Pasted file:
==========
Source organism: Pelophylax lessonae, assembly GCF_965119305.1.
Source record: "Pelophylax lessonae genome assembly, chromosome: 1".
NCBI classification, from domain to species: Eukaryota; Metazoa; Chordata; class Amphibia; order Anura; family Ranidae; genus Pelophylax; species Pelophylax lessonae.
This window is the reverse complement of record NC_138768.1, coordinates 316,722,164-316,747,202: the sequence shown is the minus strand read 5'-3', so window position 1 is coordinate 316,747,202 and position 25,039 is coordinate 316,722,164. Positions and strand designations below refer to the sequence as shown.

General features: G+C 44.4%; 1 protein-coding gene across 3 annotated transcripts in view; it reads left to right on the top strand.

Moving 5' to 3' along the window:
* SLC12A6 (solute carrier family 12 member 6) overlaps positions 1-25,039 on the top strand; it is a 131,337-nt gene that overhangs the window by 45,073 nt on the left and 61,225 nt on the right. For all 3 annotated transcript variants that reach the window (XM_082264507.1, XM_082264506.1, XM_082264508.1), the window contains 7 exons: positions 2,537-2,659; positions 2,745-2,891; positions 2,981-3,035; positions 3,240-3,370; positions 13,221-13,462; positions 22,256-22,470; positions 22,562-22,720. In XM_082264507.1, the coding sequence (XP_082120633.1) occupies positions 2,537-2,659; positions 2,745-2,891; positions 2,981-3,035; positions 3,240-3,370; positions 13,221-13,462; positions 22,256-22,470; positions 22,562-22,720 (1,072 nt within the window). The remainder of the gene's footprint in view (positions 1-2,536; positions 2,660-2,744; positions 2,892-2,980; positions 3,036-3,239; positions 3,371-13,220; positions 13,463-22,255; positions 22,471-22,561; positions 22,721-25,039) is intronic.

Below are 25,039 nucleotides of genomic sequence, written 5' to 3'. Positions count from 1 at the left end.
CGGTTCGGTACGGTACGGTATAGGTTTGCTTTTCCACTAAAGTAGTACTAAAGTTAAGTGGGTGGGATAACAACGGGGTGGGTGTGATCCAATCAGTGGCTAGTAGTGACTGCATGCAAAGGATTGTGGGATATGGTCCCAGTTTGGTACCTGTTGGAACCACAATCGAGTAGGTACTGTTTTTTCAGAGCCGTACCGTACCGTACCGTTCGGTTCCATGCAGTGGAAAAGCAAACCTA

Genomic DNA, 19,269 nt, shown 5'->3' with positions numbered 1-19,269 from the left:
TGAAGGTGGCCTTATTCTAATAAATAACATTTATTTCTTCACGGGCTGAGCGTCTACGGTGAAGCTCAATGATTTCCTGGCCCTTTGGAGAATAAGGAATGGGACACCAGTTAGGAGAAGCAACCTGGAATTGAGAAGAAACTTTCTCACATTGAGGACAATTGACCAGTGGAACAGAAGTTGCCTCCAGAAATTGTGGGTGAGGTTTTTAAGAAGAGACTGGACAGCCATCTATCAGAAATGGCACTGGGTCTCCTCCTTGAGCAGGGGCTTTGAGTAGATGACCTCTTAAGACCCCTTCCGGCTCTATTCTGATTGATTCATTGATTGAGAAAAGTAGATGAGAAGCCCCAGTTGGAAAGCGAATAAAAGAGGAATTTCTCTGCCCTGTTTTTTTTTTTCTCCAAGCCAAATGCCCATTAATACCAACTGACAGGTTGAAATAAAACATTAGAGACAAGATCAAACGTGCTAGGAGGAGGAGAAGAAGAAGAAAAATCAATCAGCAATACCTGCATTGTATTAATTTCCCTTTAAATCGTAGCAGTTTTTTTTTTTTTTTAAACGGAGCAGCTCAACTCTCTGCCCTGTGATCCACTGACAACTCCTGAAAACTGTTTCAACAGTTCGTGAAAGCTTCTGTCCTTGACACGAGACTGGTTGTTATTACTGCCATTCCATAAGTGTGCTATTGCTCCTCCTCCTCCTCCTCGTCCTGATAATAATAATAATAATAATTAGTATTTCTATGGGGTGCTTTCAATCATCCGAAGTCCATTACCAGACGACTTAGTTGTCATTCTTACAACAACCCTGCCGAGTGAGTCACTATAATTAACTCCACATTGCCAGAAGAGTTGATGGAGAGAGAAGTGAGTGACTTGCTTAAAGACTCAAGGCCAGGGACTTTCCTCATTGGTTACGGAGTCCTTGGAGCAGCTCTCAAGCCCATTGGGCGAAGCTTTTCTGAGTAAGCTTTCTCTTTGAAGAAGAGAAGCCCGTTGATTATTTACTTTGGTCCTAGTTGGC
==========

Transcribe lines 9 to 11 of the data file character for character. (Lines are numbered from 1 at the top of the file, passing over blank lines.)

CGGTTCGGTACGGTACGGTATAGGTTTGCTTTTCCACTAAAGTAGTACTAAAGTTAAGTGGGTGGGATAACAACGGGGTGGGTGTGATCCAATCAGTGGCTAGTAGTGACTGCATGCAAAGGATTGTGGGATATGGTCCCAGTTTGGTACCTGTTGGAACCACAATCGAGTAGGTACTGTTTTTTCAGAGCCGTACCGTACCGTACCGTTCGGTTCCATGCAGTGGAAAAGCAAACCTA

Genomic DNA, 19,269 nt, shown 5'->3' with positions numbered 1-19,269 from the left:
TGAAGGTGGCCTTATTCTAATAAATAACATTTATTTCTTCACGGGCTGAGCGTCTACGGTGAAGCTCAATGATTTCCTGGCCCTTTGGAGAATAAGGAATGGGACACCAGTTAGGAGAAGCAACCTGGAATTGAGAAGAAACTTTCTCACATTGAGGACAATTGACCAGTGGAACAGAAGTTGCCTCCAGAAATTGTGGGTGAGGTTTTTAAGAAGAGACTGGACAGCCATCTATCAGAAATGGCACTGGGTCTCCTCCTTGAGCAGGGGCTTTGAGTAGATGACCTCTTAAGACCCCTTCCGGCTCTATTCTGATTGATTCATTGATTGAGAAAAGTAGATGAGAAGCCCCAGTTGGAAAGCGAATAAAAGAGGAATTTCTCTGCCCTGTTTTTTTTTTTCTCCAAGCCAAATGCCCATTAATACCAACTGACAGGTTGAAATAAAACATTAGAGACAAGATCAAACGTGCTAGGAGGAGGAGAAGAAGAAGAAAAATCAATCAGCAATACCTGCATTGTATTAATTTCCCTTTAAATCGTAGCAGTTTTTTTTTTTTTTTAAACGGAGCAGCTCAACTCTCTGCCCTGTGATCCACTGACAACTCCTGAAAACTGTTTCAACAGTTCGTGAAAGCTTCTGTCCTTGACACGAGACTGGTTGTTATTACTGCCATTCCATAAGTGTGCTATTGCTCCTCCTCCTCCTCCTCGTCCTGATAATAATAATAATAATAATTAGTATTTCTATGGGGTGCTTTCAATCATCCGAAGTCCATTACCAGACGACTTAGTTGTCATTCTTACAACAACCCTGCCGAGTGAGTCACTATAATTAACTCCACATTGCCAGAAGAGTTGATGGAGAGAGAAGTGAGTGACTTGCTTAAAGACTCAAGGCCAGGGACTTTCCTCATTGGTTACGGAGTCCTTGGAGCAGCTCTCAAGCCCATTGGGCGAAGCTTTTCTGAGTAAGCTTTCTCTTTGAAGAAGAGAAGCCCGTTGATTATTTACTTTGGTCCTAGTTGGC